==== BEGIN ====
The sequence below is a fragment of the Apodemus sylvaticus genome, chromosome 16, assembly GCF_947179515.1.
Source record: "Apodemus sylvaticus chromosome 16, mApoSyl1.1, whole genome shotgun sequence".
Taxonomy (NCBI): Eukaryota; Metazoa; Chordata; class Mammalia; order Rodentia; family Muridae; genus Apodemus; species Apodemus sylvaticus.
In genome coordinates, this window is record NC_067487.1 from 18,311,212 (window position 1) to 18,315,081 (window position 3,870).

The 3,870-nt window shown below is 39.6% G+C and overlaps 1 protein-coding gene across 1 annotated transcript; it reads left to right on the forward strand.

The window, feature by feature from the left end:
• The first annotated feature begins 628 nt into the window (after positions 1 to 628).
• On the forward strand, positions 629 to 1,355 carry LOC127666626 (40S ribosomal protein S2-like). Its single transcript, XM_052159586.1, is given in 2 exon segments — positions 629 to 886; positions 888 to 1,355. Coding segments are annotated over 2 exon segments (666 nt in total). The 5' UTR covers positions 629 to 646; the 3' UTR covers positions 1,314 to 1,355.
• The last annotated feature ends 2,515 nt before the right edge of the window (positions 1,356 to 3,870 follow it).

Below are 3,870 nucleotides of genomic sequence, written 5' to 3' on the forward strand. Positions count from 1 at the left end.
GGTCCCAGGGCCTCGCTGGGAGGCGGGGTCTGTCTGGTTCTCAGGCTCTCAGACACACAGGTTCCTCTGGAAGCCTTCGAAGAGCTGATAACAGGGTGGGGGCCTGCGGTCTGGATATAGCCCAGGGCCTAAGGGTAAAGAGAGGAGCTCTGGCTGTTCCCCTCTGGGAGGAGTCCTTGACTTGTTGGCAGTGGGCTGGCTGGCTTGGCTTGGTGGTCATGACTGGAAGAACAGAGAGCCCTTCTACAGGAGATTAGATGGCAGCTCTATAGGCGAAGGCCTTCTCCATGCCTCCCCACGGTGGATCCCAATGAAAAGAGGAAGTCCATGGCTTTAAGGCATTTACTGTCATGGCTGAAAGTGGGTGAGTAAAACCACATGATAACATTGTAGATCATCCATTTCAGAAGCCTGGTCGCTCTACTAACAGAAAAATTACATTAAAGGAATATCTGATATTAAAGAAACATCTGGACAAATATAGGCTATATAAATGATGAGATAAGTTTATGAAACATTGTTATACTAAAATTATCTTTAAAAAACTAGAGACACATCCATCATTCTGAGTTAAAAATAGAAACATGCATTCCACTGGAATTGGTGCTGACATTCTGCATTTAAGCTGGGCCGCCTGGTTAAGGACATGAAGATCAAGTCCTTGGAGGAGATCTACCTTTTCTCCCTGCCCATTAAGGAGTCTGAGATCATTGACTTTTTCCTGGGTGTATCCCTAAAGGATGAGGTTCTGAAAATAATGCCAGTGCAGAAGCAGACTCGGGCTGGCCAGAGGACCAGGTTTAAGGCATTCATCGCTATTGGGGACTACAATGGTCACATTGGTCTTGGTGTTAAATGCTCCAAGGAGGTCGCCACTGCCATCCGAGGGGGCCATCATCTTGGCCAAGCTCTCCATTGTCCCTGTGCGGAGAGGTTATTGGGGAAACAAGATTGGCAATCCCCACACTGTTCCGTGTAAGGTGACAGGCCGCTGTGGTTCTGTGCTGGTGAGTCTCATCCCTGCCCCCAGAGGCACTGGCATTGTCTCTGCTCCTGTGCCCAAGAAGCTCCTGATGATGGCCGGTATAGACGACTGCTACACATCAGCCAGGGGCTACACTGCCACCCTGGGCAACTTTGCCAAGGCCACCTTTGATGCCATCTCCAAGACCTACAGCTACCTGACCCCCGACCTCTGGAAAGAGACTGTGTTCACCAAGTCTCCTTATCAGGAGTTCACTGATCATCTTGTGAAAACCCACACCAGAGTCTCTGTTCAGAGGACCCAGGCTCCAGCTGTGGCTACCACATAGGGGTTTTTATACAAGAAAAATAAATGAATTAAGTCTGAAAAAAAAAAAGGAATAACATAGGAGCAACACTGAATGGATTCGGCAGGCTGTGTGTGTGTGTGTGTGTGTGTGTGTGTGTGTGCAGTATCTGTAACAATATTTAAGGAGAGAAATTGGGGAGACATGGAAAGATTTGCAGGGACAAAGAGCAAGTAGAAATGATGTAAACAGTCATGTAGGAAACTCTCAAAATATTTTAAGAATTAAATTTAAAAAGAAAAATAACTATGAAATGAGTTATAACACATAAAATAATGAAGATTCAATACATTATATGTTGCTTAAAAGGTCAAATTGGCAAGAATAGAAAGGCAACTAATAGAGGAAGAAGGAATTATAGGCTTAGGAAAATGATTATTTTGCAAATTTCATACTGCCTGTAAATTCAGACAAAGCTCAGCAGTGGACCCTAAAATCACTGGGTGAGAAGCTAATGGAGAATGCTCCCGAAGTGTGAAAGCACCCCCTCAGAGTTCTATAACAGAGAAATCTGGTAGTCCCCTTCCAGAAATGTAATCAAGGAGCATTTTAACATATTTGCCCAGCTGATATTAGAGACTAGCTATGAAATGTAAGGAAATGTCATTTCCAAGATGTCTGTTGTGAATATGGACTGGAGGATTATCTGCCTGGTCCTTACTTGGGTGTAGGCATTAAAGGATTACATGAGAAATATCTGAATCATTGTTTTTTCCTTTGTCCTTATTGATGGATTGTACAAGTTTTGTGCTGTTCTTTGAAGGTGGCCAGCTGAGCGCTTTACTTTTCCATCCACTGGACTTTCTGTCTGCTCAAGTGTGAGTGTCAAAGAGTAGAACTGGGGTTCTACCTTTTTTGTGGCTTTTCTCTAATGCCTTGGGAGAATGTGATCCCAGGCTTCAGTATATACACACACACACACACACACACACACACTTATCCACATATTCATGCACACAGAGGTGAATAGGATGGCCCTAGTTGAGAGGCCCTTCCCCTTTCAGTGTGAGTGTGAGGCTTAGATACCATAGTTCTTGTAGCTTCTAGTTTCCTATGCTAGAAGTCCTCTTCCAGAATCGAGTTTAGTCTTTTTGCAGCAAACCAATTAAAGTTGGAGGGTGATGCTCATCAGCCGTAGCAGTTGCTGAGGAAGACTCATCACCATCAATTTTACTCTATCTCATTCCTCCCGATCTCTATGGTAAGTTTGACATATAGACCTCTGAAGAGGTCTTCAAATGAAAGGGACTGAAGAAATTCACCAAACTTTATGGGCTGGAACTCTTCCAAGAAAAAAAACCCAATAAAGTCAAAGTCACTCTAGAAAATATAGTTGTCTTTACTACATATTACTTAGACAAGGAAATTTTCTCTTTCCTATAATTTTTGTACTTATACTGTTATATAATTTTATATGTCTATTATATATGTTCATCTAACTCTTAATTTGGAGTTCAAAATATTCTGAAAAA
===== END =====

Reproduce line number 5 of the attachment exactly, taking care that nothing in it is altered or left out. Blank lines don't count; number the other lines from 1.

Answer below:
The 3,870-nt window shown below is 39.6% G+C and overlaps 1 protein-coding gene across 1 annotated transcript; it reads left to right on the forward strand.